It is May 2023. The sixth anniversary of my family’s tragedy. On May 11, 2017, a semi truck landed on top of my parents’ car. The story of the collision and the facts involved have never been very clear to me. I didn’t want them to be. Early on I learned the most important part: my parents were killed along with my three-year-old niece. I made a choice to not ask anything more because knowing all the other details would not change the tragic outcome. Every year I dread the arrival of May 11, and can feel a knot in my stomach as it gets closer and closer. Ironically, the actual day of the anniversary is not as bad as the dread of it. As the years pass and anniversaries come and go, I have come to realize that my self talk contributes greatly to my ability to cope. Let’s be honest, we all send messages to ourselves. My self-talk in particular runs along the lines of self criticism. I battle the idea that I am not doing well, that I am failing. For instance, I should be further along in my healing process and completely “over” my grief. The notion of being stuck occurs to me from time to time. Unfortunately, the messages of failing seep through into the other parts of my life too; Mom, wife, homesteader, and employee. Like in all battles, sometimes I win and sometimes I lose. When I lose it’s painful but the end result means I have to put my two feet back on the ground and keep walking. Honestly, my ability to keep walking comes only from the strength that my faith provides me. In other words, God holds me up and places my steps. Combating negative internal messages is a personal choice. I can reinforce God’s truth over my life or stoke the fears that Satan is fueling.The truth is that God will never leave me, whether I fail or not.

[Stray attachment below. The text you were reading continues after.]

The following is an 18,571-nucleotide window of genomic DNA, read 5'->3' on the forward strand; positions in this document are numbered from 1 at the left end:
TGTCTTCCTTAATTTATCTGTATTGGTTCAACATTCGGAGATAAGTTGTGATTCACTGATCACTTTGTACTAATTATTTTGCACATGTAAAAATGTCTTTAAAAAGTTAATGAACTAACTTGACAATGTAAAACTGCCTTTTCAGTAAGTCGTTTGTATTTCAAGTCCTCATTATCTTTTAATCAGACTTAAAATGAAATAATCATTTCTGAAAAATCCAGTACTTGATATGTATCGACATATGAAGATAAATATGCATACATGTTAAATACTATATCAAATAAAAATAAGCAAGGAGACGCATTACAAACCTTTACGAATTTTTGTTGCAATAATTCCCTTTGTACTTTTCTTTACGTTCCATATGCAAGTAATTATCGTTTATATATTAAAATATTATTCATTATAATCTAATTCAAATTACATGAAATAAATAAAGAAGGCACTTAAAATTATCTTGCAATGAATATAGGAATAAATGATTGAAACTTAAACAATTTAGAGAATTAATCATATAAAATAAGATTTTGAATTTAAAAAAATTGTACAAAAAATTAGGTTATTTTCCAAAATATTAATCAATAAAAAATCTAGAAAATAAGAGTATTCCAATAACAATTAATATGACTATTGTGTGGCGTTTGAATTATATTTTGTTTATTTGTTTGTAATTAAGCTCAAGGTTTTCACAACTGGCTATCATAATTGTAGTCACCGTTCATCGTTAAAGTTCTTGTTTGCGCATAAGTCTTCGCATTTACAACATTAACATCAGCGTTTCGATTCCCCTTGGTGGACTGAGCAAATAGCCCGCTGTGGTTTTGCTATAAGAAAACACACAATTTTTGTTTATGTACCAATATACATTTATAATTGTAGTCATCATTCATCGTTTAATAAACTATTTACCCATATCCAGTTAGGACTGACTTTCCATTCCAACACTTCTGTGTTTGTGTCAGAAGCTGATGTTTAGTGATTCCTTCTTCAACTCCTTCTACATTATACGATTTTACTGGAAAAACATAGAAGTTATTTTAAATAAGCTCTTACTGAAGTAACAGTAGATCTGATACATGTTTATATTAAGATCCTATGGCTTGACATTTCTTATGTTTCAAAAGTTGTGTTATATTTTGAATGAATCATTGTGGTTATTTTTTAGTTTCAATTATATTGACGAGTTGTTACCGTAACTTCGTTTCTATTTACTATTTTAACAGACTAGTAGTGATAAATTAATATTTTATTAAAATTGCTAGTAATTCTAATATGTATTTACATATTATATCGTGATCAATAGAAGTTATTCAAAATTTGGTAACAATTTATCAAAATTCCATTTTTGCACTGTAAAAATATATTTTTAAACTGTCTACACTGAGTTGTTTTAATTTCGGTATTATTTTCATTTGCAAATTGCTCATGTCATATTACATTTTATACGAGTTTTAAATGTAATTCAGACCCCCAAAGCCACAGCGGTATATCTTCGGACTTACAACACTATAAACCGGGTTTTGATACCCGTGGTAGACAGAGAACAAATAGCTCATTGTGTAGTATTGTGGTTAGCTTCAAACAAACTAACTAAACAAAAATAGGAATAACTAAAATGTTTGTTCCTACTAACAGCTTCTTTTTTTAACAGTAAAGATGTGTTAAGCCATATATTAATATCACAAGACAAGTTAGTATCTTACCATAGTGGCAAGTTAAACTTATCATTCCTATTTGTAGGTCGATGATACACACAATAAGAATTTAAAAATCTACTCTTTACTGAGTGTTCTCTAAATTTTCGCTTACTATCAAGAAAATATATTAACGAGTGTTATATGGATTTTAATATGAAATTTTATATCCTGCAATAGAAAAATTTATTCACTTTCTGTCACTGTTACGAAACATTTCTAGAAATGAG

It is the Lord who goes before you. He will be with you; he will not leave you or forsake you. Do not fear or be dismayed.
Recently it occurred to me that my grief is fluid. So even when I experience moments of sorrow and sadness, it is moving. In the early stages of grief and shock, I had a raw conversation with a friend that I will not forget. The dust had settled from the funeral and the heaviness of grief had settled on my life. A sweet friend approached me and wasn’t afraid to have a difficult conversation. She wasn’t concerned about giving me the right words of advice, and she didn’t seem to be worried about my level of vulnerability. I can remember her leaning in and asking me, “How are you?”. There was a depth of sincerity that I was not expecting, and I began to cry. In one of the sweetest acts of compassion she could give, she allowed me to weep. Weeping is a needed release of pain. So often we avoid it and say things to ourselves like,“If I start crying, I might not stop” or “If I cry it will show all my weakness”. In reality the thing we need to do is cry. In my vulnerability my friend decided to confide in me, she told me of her deepest fear: losing her parents. Very gingerly, my friend asked what it was like to survive such a tragedy of losing both parents suddenly. I was in a stage of trying to survive the outcomes of the accident, so my answers were very revealing about where I was in the process. I can remember telling her that grieving was like trying to survive a tsunami. At that point in time, that was an accurate description of where I was in my grieving. I was treading water, not knowing when the next wave would hit and send me into the depths, water rushing over my head again. Sinking, struggling to breathe, and feeling like I was closer to the bottom than the top.
When you pass through the waters, I will be with you; and through the rivers, they shall not overwhelm you; when you walk through fire you shall not be burned, and the flame shall not consume you.